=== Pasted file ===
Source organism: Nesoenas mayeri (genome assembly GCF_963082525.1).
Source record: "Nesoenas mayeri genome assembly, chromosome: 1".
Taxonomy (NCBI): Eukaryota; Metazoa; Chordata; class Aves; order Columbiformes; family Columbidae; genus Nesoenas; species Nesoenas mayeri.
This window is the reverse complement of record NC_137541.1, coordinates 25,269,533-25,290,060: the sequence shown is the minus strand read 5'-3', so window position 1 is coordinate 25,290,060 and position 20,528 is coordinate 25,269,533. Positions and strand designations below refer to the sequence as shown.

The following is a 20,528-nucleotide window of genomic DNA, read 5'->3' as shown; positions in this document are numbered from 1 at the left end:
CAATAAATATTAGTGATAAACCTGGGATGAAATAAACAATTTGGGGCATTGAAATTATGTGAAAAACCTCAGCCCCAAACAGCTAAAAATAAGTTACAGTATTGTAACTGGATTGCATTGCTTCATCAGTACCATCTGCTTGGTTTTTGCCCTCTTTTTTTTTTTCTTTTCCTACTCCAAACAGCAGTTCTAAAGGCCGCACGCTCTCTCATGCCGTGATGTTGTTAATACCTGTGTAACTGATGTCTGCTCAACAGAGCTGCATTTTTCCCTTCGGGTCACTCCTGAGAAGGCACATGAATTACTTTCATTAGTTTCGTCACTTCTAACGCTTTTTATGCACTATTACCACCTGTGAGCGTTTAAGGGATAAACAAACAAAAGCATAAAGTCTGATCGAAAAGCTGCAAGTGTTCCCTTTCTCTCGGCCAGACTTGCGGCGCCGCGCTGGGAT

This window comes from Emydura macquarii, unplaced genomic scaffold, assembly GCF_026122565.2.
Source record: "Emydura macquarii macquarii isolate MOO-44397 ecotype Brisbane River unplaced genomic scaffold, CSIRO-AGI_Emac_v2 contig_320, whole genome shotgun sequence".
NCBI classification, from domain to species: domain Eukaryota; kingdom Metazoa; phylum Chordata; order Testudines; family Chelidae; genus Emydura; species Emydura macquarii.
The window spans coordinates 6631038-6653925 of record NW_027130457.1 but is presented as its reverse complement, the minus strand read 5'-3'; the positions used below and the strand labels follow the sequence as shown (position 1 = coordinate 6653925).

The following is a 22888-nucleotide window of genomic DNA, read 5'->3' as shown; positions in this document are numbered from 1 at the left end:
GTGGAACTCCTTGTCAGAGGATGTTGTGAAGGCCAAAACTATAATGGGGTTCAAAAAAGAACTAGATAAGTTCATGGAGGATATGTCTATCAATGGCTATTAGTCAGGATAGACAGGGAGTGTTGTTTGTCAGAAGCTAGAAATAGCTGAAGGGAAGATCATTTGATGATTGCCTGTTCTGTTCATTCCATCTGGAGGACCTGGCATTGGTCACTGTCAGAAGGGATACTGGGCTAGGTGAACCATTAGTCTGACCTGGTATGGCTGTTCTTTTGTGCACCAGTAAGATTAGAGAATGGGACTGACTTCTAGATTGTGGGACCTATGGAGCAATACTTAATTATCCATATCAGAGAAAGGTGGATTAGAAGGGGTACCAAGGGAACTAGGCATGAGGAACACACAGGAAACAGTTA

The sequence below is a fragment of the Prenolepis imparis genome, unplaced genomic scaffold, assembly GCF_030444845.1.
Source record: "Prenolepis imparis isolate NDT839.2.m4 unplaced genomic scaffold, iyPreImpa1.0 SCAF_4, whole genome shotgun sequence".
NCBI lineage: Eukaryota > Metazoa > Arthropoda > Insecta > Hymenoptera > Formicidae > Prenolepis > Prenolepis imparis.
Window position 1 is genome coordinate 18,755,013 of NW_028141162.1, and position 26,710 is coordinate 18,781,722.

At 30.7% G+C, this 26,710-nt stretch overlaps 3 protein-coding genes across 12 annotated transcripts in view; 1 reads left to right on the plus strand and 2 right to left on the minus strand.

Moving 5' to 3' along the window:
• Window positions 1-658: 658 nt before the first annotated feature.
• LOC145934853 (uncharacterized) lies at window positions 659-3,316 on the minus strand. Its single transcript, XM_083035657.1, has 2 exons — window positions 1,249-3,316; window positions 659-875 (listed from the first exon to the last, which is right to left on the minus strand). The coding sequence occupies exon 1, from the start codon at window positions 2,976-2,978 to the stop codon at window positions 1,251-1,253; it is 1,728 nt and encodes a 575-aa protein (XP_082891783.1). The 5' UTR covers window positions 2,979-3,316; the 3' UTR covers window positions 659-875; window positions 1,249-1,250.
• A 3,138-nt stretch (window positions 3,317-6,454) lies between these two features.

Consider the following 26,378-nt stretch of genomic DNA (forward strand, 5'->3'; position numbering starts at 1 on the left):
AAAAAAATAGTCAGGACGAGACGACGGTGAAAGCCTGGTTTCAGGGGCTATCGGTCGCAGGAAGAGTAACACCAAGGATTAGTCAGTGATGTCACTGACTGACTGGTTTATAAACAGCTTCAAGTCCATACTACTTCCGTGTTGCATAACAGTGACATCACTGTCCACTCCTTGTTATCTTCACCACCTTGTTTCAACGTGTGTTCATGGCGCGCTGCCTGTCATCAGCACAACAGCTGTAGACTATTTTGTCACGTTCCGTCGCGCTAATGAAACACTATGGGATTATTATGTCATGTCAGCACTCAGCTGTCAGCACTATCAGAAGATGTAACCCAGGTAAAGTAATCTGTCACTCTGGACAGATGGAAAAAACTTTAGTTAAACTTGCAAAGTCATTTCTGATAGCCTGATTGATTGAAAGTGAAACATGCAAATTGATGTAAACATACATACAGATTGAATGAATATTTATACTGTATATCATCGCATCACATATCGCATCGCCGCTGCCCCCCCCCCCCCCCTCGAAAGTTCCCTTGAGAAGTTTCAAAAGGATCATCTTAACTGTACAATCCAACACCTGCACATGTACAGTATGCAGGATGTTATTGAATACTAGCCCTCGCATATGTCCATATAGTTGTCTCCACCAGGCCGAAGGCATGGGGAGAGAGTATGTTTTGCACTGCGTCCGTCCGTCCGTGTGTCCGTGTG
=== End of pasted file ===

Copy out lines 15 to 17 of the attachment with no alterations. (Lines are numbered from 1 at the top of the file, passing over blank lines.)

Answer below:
NCBI lineage: Eukaryota > Metazoa > Arthropoda > Insecta > Hymenoptera > Formicidae > Prenolepis > Prenolepis imparis.
Window position 1 is genome coordinate 18,755,013 of NW_028141162.1, and position 26,710 is coordinate 18,781,722.

At 30.7% G+C, this 26,710-nt stretch overlaps 3 protein-coding genes across 12 annotated transcripts in view; 1 reads left to right on the plus strand and 2 right to left on the minus strand.